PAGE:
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Intel’s NEW Graphics Command Center – Explained!

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Lately I’m sure some of you have been following Intel’s social media posts about their new Odyssey program. Basically Odyssey is set up to engage the community in order to better understand what people are looking for in their future products, particularly on the hardware side. Now they hope that this new feedback loop will lead to better software and obviously hardware that people will actually want to buy. One of the first things that will use this new community feedback in the Intel driver program, or more specifically in the new Intel Command Center utility. Intel has made this new Command Center available to download on the Microsoft store for now, provided that you have a 6th generation or newer Intel Core processor.

If you choose to download it, Command Center will be installed alongside your existing Intel graphics control panels, so there’s no messing with drivers and it can easily be uninstalled. This isn’t a final product either and all Intel wants at this point is actually feedback from their users. Now I know that some of you might be rolling your eyes right now since this article is dedicated to just explaining a small piece of software, and I also do want to bring up the fact that this article is not sponsored by Intel. However, they did fly us down to San Francisco for their event, and we just wanted to quickly cover the evolution of a key piece of software that could affect the millions of people who use Intel’s integrated graphics on a day-to-day basis. Historically, Intel’s integrated GPUs haven’t provided enough performance to play most current AAA games, but that’s going to change a bit in the near future. You see Intel’s Gen11 graphics core with 64 execution units (compared to a max of 48 EUs right now) is just around the corner and it promises to provide a huge performance boost for integrated GPUs.

Then near the end of 2020, Intel has also committed to launch a series of discrete GPUs that are set to compete directly against the Radeon and GeForce lineups. What they’re trying to do right now is get their drivers and the control panel to their best possible state and use that as a solid foundation to build a larger GPU business. Now with so many ex-AMD staff working at Intel right now they’re trying to avoid past mistakes, like how Radeon GPUs were known for amazing hardware that were always held back by poor drivers and software. So now that we know where Intel is actually coming from, let’s actually take a closer look at the new Command Center.

The first thing you’ll probably notice is that it looks a lot more modern and sleek than the previous version. And the first section allows you to scan for any games installed on the system. If there’s a lightning bolt next to the game, that means Intel has created a specific one-click optimization profile for it. Right now there are a little over 30 games with profiles, but that’s supposed to expand to over 50 in the next little while. Actually clicking on the game brings up an area where you can create custom image quality and performance profiles. This might not matter to any enthusiast reading this article, but I love the fact that Intel has added clear explanations for every function and the learn more button expands the explanation even more. This is a perfect addition for folks who might find all of these options a bit overwhelming. The display tab has everything you would expect, but there’s another cool addition in the color area. If you click on Swatch, an image comes up that can help with color correction and balance. You can even replace this with another picture if there’s a specific color profile that you’re looking for.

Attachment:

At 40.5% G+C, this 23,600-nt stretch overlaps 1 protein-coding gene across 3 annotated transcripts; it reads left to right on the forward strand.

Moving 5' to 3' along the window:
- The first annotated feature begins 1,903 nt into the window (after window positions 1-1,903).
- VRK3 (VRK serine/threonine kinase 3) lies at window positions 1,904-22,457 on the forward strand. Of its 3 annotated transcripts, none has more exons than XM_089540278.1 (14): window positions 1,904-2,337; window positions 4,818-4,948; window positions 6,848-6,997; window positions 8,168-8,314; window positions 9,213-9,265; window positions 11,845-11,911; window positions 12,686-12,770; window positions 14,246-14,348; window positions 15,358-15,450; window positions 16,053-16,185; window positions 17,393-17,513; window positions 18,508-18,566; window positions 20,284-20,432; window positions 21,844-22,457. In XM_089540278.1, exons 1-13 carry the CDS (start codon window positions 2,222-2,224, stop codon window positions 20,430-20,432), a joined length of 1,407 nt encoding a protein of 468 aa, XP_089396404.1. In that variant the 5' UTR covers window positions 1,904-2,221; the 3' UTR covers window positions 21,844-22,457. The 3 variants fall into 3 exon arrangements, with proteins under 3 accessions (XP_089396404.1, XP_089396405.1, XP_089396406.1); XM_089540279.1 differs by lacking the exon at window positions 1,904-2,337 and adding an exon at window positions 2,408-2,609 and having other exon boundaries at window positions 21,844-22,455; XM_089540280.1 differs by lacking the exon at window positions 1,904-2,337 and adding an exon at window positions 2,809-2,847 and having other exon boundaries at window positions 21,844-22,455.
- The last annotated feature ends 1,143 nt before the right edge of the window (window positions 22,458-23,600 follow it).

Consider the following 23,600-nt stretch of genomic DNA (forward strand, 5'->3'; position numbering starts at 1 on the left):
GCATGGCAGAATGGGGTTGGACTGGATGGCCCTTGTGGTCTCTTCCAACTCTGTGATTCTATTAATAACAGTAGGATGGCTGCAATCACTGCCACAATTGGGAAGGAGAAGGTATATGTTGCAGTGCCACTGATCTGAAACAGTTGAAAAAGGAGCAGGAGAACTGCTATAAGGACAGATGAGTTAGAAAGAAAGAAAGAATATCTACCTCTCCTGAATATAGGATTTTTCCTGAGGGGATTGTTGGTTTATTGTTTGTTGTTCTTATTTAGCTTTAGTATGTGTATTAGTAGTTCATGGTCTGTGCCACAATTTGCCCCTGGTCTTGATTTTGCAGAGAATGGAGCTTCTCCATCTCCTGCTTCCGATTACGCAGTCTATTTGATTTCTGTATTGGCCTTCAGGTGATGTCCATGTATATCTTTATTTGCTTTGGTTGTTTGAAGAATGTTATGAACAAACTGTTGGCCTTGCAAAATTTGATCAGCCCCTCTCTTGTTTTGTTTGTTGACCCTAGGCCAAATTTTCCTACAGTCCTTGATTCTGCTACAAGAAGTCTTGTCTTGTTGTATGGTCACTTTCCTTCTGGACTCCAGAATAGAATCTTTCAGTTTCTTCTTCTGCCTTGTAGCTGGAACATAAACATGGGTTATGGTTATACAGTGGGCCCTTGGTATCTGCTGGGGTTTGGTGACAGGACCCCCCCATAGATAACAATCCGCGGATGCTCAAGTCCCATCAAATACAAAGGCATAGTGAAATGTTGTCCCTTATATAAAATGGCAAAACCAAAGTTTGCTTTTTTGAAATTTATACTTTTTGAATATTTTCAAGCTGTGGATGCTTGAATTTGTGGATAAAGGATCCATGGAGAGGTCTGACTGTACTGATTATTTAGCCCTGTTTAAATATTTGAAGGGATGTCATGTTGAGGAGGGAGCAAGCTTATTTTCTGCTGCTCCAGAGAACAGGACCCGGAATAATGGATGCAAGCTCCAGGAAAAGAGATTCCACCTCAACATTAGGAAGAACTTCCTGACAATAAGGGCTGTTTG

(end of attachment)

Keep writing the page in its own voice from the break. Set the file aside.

I actually think the most impressive section here is the Video tab. Intel has added pretty much every single option you would want to enhance video playback. There’s also a live preview window with three preset videos or you can add your own custom profiles by pressing the plus button, along with some presets to brighten or darken the video content. It’s really well done and you can actually see a lot of community feedback being used here. The other areas are pretty straightforward with hotkey sections where you can assign keyboard shortcuts to certain functions. I actually wish there were more options here, especially to quickly change the color or performance profiles. Hopefully Intel will be able to expand that in the future. There’s also a Help section with some online resources and some system diagnostics, but there’s not really much to talk about there.

Finally, the Preferences section is obviously still a work in progress, but there’s an option to switch the layout team. There are only two options, but supposedly custom themes will be an option when the final version of Command Center is released later this year. So that’s a quick preview of Intel’s new graphics Command Center. And personally I think this is a great move from Intel, especially before they start moving into the discrete graphics card market. Also this shows how far behind the times NVIDIA is with their own control panel. The community’s feedback is very important and we’d love to know when you think about this new piece of software, and again if you want to have more features added or if you have any critiques.

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